Deaf transpinay Disney Aguila started getting involved in the LGBT community in the Philippines by becoming a member of the Deaf Pink Club (which eventually became Deaf Rainbow Philippines, and then Pinoy Deaf Rainbow) to widen her social circle both at the school she went to, and the Deaf community she moved into. This involvement eventually broadened as she helped give the Deaf transpinays representation via the formation of the TransDeaf Philippines.
She now pushes for a pro-active approach to effecting changes doe Deaf LGBTQI people.
Disney has been giving SOGIE 101 and HIV 101 lectures to Deaf LGBTQI and ally communities; and Filipino Sign Language (FSL) lessons that eye to “make our Deaf culture – with the help of promoting our language – better understood.” She is also certified for community-based HIV screening; and has been a go-to person for Deaf people who want to get tested, or are in need of help re HIV.
“The LGBT community inspires me because of its constant push for equal rights for all,” Disney says. “It is our community that highlights the need to value a person for who he/she truly is.”
With Bahaghari Center, Disney oversees all programs for the differently-abled.
GENDER PRONOUN: she/her/hers

The involvement of Cube Mangampo with the LGBTQI community is linked with his exposure as an ally to the work of the other members of the Board of Directors. He noted how being LGBTQI continues to be challenging; though he also believes that to push for LGBTQI human rights, ally communities need to be engaged.
With Bahaghari Center, Cube helps to develop/run programs for ally communities (e.g. SOGIE training for non-LGBTQI people), as well as partnership forming.
GENDER PRONOUN: he/him/his

Albert Tan Magallanes, Jr. is – admittedly – relatively new to the LGBTQI scene/community; or at least “openly”, to qualify this. He was first exposed to “clans” (i.e. informal organizations of men who have sex with men or MSM) in Las Piñas, where he helped helm the Las Piñas chapter of the Taguig Peppers Society. It was with this organization that he said he noted the disparity of the services offered to those who have access to mainstream services in metropolitan areas, and those like them who are still at the fringes even of the LGBTQI community. It is this, too, that he wants to help remedy by developing/implementing programs that could hep mainstream people like them.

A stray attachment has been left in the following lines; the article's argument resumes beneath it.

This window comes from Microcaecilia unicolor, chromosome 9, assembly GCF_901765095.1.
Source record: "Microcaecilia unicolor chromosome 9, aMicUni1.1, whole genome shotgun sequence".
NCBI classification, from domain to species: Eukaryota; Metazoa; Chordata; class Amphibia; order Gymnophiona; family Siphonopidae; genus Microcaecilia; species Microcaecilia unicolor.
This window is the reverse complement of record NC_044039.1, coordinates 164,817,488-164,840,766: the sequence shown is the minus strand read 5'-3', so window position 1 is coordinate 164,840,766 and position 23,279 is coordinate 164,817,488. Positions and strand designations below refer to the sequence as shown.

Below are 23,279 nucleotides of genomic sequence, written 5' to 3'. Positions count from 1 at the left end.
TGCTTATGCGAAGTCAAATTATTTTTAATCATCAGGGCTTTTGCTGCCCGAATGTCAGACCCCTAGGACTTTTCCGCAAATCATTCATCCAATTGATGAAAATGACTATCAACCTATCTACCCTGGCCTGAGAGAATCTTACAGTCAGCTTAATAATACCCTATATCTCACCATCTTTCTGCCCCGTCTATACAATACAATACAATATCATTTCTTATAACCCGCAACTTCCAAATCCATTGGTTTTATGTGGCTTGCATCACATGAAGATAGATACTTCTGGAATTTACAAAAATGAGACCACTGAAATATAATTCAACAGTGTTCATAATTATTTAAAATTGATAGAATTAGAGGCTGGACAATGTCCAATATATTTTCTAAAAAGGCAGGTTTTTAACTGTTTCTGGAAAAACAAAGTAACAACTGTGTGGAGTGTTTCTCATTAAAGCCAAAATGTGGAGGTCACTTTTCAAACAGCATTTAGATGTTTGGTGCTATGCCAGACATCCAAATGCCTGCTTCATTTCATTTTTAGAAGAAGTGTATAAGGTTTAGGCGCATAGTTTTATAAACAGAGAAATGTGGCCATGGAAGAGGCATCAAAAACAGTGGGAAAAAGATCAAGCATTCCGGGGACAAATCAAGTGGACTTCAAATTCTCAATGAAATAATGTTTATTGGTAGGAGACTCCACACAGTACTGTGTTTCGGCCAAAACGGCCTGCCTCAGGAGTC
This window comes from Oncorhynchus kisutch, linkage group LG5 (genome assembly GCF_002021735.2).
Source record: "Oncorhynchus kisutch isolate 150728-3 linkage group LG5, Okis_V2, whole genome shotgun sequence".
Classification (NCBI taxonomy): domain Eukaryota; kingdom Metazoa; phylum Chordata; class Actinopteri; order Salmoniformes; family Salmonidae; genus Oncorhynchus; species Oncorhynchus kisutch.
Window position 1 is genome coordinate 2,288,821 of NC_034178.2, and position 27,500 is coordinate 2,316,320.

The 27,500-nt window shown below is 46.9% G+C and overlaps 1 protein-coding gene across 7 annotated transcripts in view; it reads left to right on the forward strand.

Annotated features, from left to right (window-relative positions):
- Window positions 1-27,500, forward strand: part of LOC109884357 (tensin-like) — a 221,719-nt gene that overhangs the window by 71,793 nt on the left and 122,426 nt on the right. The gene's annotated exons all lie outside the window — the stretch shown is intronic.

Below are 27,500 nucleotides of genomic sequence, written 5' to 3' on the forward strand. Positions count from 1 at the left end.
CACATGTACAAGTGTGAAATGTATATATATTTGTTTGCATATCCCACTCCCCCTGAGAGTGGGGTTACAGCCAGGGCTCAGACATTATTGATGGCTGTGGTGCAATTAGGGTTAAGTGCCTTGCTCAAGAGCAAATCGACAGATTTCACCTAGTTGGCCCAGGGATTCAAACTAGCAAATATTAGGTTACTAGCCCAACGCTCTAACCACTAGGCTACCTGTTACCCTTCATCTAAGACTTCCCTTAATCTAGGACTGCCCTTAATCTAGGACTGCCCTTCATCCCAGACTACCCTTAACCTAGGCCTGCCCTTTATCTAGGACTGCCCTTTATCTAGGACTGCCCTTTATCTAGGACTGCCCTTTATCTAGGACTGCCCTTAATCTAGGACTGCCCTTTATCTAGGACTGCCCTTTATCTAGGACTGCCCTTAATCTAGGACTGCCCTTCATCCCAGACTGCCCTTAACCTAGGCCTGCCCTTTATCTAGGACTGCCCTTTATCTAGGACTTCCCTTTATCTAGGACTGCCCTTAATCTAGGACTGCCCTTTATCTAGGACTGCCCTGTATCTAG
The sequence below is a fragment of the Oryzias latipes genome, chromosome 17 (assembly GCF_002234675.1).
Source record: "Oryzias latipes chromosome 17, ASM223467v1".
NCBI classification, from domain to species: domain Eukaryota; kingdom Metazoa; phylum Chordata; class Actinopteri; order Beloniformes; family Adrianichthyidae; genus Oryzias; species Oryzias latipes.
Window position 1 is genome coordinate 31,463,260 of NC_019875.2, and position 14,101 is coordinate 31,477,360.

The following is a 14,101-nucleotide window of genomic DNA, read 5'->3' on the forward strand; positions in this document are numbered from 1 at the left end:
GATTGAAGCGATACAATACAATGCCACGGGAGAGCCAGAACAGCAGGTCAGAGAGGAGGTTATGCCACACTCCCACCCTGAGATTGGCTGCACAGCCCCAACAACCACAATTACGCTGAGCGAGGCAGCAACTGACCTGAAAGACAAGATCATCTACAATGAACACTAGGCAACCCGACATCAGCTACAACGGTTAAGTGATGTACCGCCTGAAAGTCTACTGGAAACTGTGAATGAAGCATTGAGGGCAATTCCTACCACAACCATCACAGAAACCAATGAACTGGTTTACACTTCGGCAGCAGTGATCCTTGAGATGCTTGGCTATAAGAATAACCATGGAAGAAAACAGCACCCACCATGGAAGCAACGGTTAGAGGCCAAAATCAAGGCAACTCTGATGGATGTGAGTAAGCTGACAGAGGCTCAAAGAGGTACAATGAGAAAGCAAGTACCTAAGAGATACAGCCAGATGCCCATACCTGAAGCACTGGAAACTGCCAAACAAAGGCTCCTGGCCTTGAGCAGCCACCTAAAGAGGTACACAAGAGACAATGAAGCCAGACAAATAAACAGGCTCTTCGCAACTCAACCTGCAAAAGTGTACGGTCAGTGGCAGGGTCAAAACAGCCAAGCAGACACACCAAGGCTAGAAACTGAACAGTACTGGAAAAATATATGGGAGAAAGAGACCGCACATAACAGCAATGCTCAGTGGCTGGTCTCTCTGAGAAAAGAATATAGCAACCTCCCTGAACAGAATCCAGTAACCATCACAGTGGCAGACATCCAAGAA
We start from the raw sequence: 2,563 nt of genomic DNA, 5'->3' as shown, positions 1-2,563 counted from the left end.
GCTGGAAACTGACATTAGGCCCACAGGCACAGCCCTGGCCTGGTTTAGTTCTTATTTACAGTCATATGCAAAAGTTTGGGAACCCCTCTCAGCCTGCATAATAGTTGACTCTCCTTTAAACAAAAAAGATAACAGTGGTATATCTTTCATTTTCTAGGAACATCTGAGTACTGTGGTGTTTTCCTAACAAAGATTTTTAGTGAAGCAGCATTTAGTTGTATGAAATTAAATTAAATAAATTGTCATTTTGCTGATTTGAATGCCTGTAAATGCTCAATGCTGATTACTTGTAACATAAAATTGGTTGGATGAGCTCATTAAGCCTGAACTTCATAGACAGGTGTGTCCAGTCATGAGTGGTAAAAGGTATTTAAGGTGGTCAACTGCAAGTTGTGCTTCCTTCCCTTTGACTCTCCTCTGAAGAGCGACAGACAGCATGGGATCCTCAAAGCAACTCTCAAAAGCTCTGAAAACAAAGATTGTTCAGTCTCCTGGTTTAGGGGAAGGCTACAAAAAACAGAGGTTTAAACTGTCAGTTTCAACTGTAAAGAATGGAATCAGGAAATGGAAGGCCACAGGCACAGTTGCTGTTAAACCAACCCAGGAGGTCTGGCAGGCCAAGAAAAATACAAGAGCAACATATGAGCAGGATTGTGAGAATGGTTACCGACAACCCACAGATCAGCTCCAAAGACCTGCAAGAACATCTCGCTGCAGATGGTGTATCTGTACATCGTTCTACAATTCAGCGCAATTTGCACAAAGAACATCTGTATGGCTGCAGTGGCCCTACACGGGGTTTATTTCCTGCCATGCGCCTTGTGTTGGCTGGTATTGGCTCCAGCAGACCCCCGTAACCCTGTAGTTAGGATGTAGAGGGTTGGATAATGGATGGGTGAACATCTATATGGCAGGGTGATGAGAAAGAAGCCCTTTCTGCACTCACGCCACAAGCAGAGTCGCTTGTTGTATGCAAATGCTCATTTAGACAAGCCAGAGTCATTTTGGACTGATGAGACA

With Bahaghari Center, A.M. helps develop/run programs for hard-to-reach populations, e.g. “clan” members, particularly those outside of mainstream populations.
GENDER PRONOUN: he/him/his

A graduate of B.S. in Architecture from Cagayan de Oro City, Stephen Christian Quilacio joined the HIV – and eventually, LGBTQIA – advocacy in 2012, when he co-founded a support group for people living with HIV (PLHIV) in Northern Mindanao. It was – Seven stressed – a much-needed effort, considering that particularly outside of metropolitan areas, those who are also affected by HIV are often ignored/neglected.
By 2015, Seven helped establish LIMA, a community theater company, that predominantly showcases Lima, consisting of monologues from and about PLHIVs, their loved ones, and those affected by HIV. Concept development was done with Outrage Magazine, with initial support from the National Council of Churches in the Philippines (NCCP).
Seven lived in Metro Manila for a while… but then moved back to CDO where, he said, a lot of work still needs to be done, particularly in making holistic treatment accessible to Mindanawon PLHIVs. Also a yoga teacher, Seven is Bahaghari Center’s Northern Mindanao coordinator.
GENDER PRONOUN: he/him/his